Brett Connolly and Andre Burakovsky exult after Brooks Orpik’s goal. (John McDonnell/The Washington Post)

LAS VEGAS – In a city that rewards underdogs and loves a good long shot, not many saw Brooks Orpik coming. And why should they – a long time had passed since the Capitals celebrated an Orpik goal.

“I don’t remember,” Washington Coach Barry Trotz would say later, asked if he could recall Orpik’s most recent score. “It’s been a long time.”

It had been more than two years, in fact, since Orpik last found the back of the net, way back in February 2016. The current president was still a reality TV star back then, and Las Vegas didn’t even have an NHL team, much less a Stanley Cup contender. Orpik had played in a total of 220 games in that time without once scoring. In the same stretch, his teammate Alex Ovechkin had netted 120 goals. After the drought, even Orpik himself didn’t think the odds were favorable he’d find the back of the net in the season’s ultimate series.

“The chances of me scoring in the finals here aren’t very good,” Orpik said on Sunday’s media day.

But 9:41 into the second period of Wednesday’s Game 2 in these Stanley Cup finals, Orpik scored, and no one was complaining about the long wait. The score gave the Caps a two-goal lead over the Golden Knights and would stand as the game-winner, helping send the series back to Washington tied at one apiece.

“To have success in the playoffs, you need guys — every single guy — chipping in,” said Capitals center Lars Eller. “Sometimes they need to chip in in ways they’re not used to. Brooksie came up huge for us.”

The Caps held a one-goal lead midway through the second when Eller carried the puck into the offensive zone. He zipped it over to Orpik in the right faceoff circle, and the charging defenseman took a rare shot at the net. The puck clipped the elbow of Vegas forward Alex Tuch and took an awkward bounce in front of Marc-Andre Fleury, skipping past the Vegas goaltender, off the post and into the goal.

Every score in the playoffs is cause for celebration, but Orpik’s was unique. It lit a special fire under the entire team because of how much he’s respected and valued in the locker room. Some players were laughing when the red light flashed, and most could be seen — and heard — screaming on the ice.

“My ears are still ringing,” forward T.J. Oshie said after the game.

It wasn’t simply that the goal was unexpected or unlikely. Every player in the locker room seems to feel that Orpik doesn’t get his due credit, and the goal was a chance to shine a spotlight on a player who is a big reason the Caps are still playing hockey into June.

“He’s the heart and soul of the team,” fellow defenseman John Carlson said. “He does so much. He doesn’t get much credit from anyone that writes about him. We love him to death. He brings it every single night, brings guys along, he pushes guys to be better and shows us the way. He’s our leader and it’s nice to see him get that big goal for us.”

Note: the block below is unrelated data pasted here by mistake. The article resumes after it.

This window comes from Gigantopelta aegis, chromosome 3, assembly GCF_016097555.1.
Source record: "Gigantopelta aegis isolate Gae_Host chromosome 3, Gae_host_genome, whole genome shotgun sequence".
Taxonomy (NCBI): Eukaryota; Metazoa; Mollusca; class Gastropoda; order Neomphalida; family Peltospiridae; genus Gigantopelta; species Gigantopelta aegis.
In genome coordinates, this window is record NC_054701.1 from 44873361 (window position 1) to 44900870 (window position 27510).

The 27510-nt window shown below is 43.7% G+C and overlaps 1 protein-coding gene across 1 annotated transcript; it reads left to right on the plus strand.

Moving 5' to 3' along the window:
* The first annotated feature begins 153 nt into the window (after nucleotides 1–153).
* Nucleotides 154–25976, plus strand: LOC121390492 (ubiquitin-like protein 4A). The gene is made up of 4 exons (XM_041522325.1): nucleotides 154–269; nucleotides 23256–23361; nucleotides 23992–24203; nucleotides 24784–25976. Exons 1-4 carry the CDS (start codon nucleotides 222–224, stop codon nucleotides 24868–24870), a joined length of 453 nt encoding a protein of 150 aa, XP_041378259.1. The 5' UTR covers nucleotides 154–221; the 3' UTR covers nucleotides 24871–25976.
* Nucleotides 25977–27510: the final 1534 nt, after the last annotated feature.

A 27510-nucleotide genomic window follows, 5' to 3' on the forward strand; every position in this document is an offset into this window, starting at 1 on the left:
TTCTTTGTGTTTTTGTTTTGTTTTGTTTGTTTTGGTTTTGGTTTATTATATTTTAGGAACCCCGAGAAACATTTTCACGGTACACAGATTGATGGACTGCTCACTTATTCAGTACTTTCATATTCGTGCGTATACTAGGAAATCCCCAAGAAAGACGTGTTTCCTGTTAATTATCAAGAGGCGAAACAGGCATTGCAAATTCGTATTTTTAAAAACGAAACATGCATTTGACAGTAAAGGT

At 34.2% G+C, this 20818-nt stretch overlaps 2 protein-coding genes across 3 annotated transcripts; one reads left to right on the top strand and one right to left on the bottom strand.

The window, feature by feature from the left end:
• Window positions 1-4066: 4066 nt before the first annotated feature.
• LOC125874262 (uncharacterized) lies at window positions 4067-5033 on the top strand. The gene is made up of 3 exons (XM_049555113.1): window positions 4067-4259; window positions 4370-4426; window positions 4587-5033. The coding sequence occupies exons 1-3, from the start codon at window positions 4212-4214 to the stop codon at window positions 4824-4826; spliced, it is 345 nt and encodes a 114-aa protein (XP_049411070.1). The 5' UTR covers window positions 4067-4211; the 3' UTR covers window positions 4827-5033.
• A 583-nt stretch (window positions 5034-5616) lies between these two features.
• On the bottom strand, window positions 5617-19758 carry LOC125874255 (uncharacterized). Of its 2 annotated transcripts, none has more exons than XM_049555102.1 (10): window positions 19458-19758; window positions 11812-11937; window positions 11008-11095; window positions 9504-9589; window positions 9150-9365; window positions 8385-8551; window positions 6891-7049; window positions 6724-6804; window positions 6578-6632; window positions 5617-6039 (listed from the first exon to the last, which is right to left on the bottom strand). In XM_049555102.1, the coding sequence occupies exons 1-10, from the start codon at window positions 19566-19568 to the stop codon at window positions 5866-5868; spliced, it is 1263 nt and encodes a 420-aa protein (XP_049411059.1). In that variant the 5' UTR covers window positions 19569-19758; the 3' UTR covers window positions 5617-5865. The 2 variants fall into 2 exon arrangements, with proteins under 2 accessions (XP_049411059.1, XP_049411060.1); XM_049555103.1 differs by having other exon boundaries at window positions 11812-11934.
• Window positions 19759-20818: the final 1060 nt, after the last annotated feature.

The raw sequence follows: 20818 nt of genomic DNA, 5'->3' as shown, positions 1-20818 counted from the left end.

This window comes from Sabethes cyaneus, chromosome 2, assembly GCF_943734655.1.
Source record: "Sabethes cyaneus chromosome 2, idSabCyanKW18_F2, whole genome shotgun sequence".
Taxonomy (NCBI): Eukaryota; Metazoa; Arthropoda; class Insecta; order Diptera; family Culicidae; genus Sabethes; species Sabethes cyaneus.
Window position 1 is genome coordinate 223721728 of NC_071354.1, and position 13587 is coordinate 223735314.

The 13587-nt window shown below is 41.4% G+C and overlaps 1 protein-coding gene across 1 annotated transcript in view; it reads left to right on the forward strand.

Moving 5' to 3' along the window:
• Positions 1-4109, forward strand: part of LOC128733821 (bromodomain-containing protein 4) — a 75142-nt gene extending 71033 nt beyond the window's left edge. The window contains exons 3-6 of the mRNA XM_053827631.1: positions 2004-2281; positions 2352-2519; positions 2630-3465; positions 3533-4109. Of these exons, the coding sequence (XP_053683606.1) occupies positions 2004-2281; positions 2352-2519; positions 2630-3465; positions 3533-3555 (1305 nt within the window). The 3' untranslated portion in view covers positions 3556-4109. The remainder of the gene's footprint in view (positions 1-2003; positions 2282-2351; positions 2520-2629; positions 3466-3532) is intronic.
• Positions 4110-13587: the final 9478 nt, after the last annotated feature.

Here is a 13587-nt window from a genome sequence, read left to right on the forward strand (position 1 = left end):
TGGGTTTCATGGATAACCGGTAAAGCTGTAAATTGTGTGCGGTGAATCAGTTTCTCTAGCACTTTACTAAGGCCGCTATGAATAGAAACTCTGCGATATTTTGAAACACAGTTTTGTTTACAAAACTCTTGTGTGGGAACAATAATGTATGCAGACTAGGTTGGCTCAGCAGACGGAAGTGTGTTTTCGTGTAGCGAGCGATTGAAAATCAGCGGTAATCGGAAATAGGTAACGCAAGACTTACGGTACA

Center Nicklas Backstrom was more succinct, calling Orpik the “backbone of this team.”

“He deserves that more than anyone,” Backstrom said of the goal.

It’s a reason Orpik is an alternate captain, and a truth about this team that fans, analysts and stat sheets don’t always recognize. The cameras love Ovechkin’s scoring, Holtby’s stick saves, Backstrom’s slick passing. As for Orpik, it’s sometimes easier to note some of the imperfections – he’s not particularly fast, isn’t the best puck-handler, is much more comfortable as a stay-at-home defensemen than a guy racing toward the net.

His strengths, in fact, rarely show up in a box score. As Trotz pointed out, Orpik earns his money in the trenches, killing penalties, blocking shots, doing “all those dirty things that don’t have those fancy stats.” Perhaps the most crucial stretch of Wednesday’s game was the Capitals’ 5-on-3 penalty-kill in the third period. As always, Orpik was right there, quietly battling.

“Stats and analytics probably aren’t kind to Brooksie,” Trotz said. “He’s old school. He’s a true pro, and he’s probably the most respected guy.”

Indeed Orpik’s value is hard to find on any stat sheet. Detractors point to his Corsi percentage – 43.7 this season – which indicates that opponents are attempting more shots than the Capitals when he’s on the ice. No stat is a true measure of a defenseman’s value and Orpik’s teammates know his contribution is hard to express in numbers.

“What was our Corsi tonight? And did it have any effect on the game?” asked fellow defenseman Matt Niskanen. “I’ve hated that stat when mine is good. I’ve hated it when mine is bad. Whatever. He takes a beating on that. I don’t think anybody in here gives a crap.”

At 37, Orpik is nearly five years older than any other Washington player and might be the least in need of the spotlight. He didn’t talk to reporters following Wednesday’s win. He was involved in a tussle in the closing seconds, sparked by a slash by Erik Haula, which earned the Golden Knights’ defenseman a game misconduct. Orpik was getting stitches from team medical personnel after the game, which left others to brag about his big night. It’s probably fitting.

“He’s a guy who’s a warrior for us,” said center Jay Beagle, “plays great every night, does all the little things right. For him to get that goal, it was awesome.”

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